The Final Repair Guide to 5.4 Cam Phaser Tick/Knock Sound
Ever since hearing my first 5.4 Tick, I have been online looking for an answer.
The First truck I did, I changed the phasers (one of them had the spring "sprung") Noise went away for 2 months and came back, just not as loud.
Upon inspecting the phasers again, all looked okay, but I read about oiling problem, possible sludge, other issues.
Could the 5.4 just be this big of a pile of junk? NO! I didnt buy it. Why are some people getting 300,000 miles and others so few??
I noticed that the one chain had slack, when I removed the tensioner I saw the seal was questionable. Could this have been causing low oil pressure to the VCT system and a tick? Or was the new tick the chain not pumping up fully?
Well the chain set and tesioners fixed it. Its been almost a year and the truck runs great!
Reasons you get a 5.4 Tick
(other than normal injector noise)
-Bad chains or guides
-Low oil pressure to phasers (most often the failing tesioners!!)
-Failing tesioners not putting proper tension on chain
-valve train problems (sticking lash adjuster, bad roller rocker, broken valve spring)
Now the good news, this can all be fixed during the same service!!
Don't just pull the valve covers, change phasers and hope the problem goes away.
Lets check all the possible trouble spots and fix your truck properly.
Please do not buy the "sludge is making your engine tick, you need a new one"
Look for sludge, if extreme sludge is present after removing the valve covers, it could be true, but many techs are telling customers this and IT IS NOT TRUE. Low oil pressure is often caused by these pesky tensioners, I have seen it more than once.
My next post will be a complete guide to repairing it, If you don't want to tackle it yourself, print this guide and show it to the tech working on your truck.
I know from being a mechanic, we don't like customers telling us whats wrong. Do yourself a solid, and make the tech aware of the problems.
Too many people are getting ripped off by a $1200.00 Phaser job that fixes nothing, or a simple "you need a new engine"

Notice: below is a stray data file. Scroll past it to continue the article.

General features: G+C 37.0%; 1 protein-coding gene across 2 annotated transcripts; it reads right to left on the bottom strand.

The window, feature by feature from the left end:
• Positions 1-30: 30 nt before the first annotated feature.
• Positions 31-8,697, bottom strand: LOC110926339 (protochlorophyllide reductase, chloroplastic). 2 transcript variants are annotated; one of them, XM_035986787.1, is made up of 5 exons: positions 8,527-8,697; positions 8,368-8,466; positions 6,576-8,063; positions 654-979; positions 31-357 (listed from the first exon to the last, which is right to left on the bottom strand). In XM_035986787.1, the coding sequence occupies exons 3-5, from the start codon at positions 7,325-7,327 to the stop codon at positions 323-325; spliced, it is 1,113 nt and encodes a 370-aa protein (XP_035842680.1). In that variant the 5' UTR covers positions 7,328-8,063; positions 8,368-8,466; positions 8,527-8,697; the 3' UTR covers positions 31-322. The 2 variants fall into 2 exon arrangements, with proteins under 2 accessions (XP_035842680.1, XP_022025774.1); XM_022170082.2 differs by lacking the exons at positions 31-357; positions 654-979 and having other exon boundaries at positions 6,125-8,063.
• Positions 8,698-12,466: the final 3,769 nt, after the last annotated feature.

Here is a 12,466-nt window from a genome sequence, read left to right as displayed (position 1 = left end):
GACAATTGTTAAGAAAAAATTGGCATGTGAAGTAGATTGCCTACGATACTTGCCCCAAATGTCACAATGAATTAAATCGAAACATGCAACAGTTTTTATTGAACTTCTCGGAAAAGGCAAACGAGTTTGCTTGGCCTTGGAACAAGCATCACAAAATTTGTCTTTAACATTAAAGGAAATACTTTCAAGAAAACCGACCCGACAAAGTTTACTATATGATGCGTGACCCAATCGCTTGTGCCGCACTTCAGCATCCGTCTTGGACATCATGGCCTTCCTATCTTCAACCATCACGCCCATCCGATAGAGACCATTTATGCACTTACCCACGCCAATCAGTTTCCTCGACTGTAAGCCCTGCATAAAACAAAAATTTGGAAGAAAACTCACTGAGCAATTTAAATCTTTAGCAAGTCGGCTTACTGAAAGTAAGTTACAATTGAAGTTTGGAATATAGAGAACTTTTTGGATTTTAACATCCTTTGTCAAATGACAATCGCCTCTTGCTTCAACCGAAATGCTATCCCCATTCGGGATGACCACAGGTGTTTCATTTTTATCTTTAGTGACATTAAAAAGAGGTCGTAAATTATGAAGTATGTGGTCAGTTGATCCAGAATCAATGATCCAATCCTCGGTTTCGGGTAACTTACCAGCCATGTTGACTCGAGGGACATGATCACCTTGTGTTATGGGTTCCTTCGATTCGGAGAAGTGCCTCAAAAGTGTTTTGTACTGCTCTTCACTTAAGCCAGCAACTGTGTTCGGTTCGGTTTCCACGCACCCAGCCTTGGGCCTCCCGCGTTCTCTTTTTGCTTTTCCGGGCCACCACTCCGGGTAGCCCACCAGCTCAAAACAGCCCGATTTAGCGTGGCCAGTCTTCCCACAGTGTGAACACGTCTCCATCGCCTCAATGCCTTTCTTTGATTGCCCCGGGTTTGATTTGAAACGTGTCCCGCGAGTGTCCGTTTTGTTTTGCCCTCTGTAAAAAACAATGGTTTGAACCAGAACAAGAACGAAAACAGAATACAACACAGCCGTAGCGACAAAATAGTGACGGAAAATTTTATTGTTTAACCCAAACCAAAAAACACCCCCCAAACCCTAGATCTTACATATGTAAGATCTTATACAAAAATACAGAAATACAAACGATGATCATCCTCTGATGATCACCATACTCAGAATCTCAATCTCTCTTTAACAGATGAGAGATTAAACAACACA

...Please wait I will upload photos and post the guide below this
The Following 84 Users Say Thank You to s_vares For This Useful Post:
This guide was meant to help people attempting to repair, please dont attempt to do this if you are not comfortable. Always follow a service manual and double check all specs.
This is a basic guide, not step by step, but if you are mechanical contains all pertinent info
-Remove all Items in the was of the front cover (like the belt, power steering, fan, and other stuff in your way)
-remove crank pully
-remove the valve covers
Great time to check the rocker and lash adjusters!! (possible reason for tick)
Check all rollers for wear, feel for pumped down lash adjuster.
May be good practice to replace. (i have a guide available for that if any of you are attempting this)
-Remove all bolts for chain covers and remove
-NEXT remove all parts in order of their number on the following pictures!
The Following 2 Users Say Thank You to s_vares For This Useful Post:
Now lets put it back together!!! This guide is for use with new parts (chain, tesioner and guides. Some steps changed if reusing parts... but DONT DO THAT, we are trying to fix your engine)
Install the camshaft variable timing sprocket assembly and loosely install a new bolt and washer. CAUTION: Only use hand tools to install the camshaft phaser sprocket assembly or damage may occur to the camshaft or camshaft phaser unit. CAUTION: Damage to the camshaft phaser sprocket assembly will occur if mishandled or used as a lifting or leveraging device.
Stage 1: Tighten to 40 Nm (30 ft. lbs.).
Stage 2: Tighten an additional 90 degrees.
Repeat the previous steps for the LH camshaft phaser sprocket.
Install guides and torque.
Install the crankshaft sprocket, making sure the flange faces forward.
Position the lower end of the LH (inner) timing chain on the crankshaft sprocket, aligning the timing mark on the outer flange of the crankshaft sprocket with the single copper (marked) link on the chain.
NOTE: Make sure the upper half of the timing chain is below the tensioner arm dowel.
Position the timing chain on the camshaft sprocket with the camshaft sprocket timing mark positioned between the two copper (marked) chain links.
Remove the retaining clip from the RH timing chain tensioner. NOTE: Both camshaft phaser sprockets are identical, refer to the R timing mark to identify the RH camshaft phaser sprocket and the L timing mark to identify the LH camshaft phaser sprocket.
As a post-check, verify correct alignment of all timing marks. Make sure the R and L timing marks on the sprockets correspond with the above note.
Install the crankshaft sensor ring on the crankshaft.
NEXT I WILL POST PART NUMBERS AND ROCK AUTO PRICES
The Following 9 Users Say Thank You to s_vares For This Useful Post:
The seals are included in the chain kit. They will be installed on the new tensioner.
Very important to change this part, as a leak in the seal will cause the chain to not tension properly and the oil pissing out of there reduces oil pressure to the top of the motor.
The Following 3 Users Say Thank You to s_vares For This Useful Post: